Macron, Hamon Should Quit Race After Backing US Syria Strikes – French Official
The US attack against a Syrian military airfield launched by President Donald Trump late last Thursday triggered criticism among such French presidential hopefuls as National Front (FN) party leader Marine Le Pen, leader of left-wing political movement Unsubmissive France Jean-Luc Melenchon and the president of Gaullist Arise France party Dupont-Aignan. Socialist Hamon and independent candidate Macron, on the other hand, have expressed their support for the US president’s action.
“Having criticized Trump before and after the election, [German Chancellor Angela] Merkel and [French President Francois] Hollande have approved of this attack, which is [Trump’s] most serious and most dangerous decision on the global scale. They have shown themselves to be completely irresponsible. The same applies to certain candidates at French presidential elections, like Hamon and Macron, the two former ministers of the socialist president. Their reaction is enough to disqualify them from assuming the office they seek, I believe,” Eric Anceau said.
Following the missile strikes, which killed seven people, according to the governor of Syria’s Homs province, Hollande in a joint statement with Merkel placed the blame for the latest developments in Syria on its President Bashar Assad, albeit without providing any evidence of his involvement in the attack.
According to Anceau, Trump’s hasty reaction to the chemical weapons incident is undoubtedly the most dangerous decision he has made since assuming office.
“When one is the head of the most powerful state in the world, one does not make decisions based on emotions, as he admitted to have done after having seen on TV all these dead bodies of children,” he said, adding that the Trump administration should have consulted the US Congress first.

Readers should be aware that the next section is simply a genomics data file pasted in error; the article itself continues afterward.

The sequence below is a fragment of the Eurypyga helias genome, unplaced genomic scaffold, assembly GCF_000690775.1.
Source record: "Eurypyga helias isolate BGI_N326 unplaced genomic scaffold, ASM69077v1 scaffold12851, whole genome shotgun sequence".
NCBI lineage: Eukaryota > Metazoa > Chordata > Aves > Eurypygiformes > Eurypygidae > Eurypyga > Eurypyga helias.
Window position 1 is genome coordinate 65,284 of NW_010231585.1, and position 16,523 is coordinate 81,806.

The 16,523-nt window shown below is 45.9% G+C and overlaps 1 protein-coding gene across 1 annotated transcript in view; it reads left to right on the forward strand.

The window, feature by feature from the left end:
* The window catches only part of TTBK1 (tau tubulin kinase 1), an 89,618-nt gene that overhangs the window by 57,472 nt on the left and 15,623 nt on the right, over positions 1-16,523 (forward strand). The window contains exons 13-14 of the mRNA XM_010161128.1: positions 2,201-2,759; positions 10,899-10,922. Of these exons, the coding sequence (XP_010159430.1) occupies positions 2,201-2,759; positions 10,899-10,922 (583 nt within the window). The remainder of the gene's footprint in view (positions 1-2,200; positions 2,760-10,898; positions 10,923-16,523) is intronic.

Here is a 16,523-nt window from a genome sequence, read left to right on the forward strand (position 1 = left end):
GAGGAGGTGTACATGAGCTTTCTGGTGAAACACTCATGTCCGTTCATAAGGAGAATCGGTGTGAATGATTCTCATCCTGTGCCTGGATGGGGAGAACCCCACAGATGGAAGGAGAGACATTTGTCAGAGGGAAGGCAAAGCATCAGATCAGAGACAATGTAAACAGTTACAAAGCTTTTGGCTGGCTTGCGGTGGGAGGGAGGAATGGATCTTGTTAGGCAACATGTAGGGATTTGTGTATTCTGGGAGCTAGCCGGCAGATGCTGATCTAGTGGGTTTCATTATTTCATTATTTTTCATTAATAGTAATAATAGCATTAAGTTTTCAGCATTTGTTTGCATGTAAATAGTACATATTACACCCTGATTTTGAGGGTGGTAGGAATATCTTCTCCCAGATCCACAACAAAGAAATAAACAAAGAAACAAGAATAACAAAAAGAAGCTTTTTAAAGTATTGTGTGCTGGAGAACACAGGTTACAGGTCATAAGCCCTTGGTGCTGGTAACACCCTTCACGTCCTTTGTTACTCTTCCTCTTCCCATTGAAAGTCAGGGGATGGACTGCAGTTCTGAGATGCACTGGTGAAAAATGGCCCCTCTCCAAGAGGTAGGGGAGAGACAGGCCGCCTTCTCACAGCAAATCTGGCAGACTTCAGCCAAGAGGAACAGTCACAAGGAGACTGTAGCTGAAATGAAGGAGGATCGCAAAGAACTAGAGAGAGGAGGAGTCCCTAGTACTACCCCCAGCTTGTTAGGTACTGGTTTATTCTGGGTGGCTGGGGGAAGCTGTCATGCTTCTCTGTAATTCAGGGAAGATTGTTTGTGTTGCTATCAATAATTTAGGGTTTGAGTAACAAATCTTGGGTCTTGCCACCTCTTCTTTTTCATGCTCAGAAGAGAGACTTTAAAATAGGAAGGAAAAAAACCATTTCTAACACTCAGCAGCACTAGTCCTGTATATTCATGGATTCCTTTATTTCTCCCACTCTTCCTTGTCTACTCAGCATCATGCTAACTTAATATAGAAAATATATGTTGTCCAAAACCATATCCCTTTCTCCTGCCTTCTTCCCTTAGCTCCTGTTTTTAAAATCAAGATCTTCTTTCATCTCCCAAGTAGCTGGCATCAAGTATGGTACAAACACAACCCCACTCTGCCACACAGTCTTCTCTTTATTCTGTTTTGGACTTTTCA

“In his haste, he circumvented the US Congress, which, incidentally, says a lot about the state of the US democracy in particular and our democracies in general,” the spokesman added.
He underlined that unless the strike had an ulterior motive, such as “a desire to affirm one’s power” in regions where other world powers like Russia or Iran are present, Trump’s decision to strike Syria lacks logic.
Following the strikes, Dupont-Aignan, who according to recent polls enjoys support of some 3 percent of French voters, told the French daily Le Monde that the international community had no proof Assad ordered the chemical attack, and because of this, Trump had no reason to order the strike. At the same time, he pointed out that he would back a UN-led intervention in Syria if it is proved that the Syrian government was indeed responsible for the Idlib tragedy.
The Syrian government denied having chemical weapons, as it agreed for its entire stockpile to be destroyed under a 2013 US-Russian deal. The Organization for the Protection of Chemical Weapons confirmed in January 2016 that Syria’s chemical weapons arsenal was destroyed.
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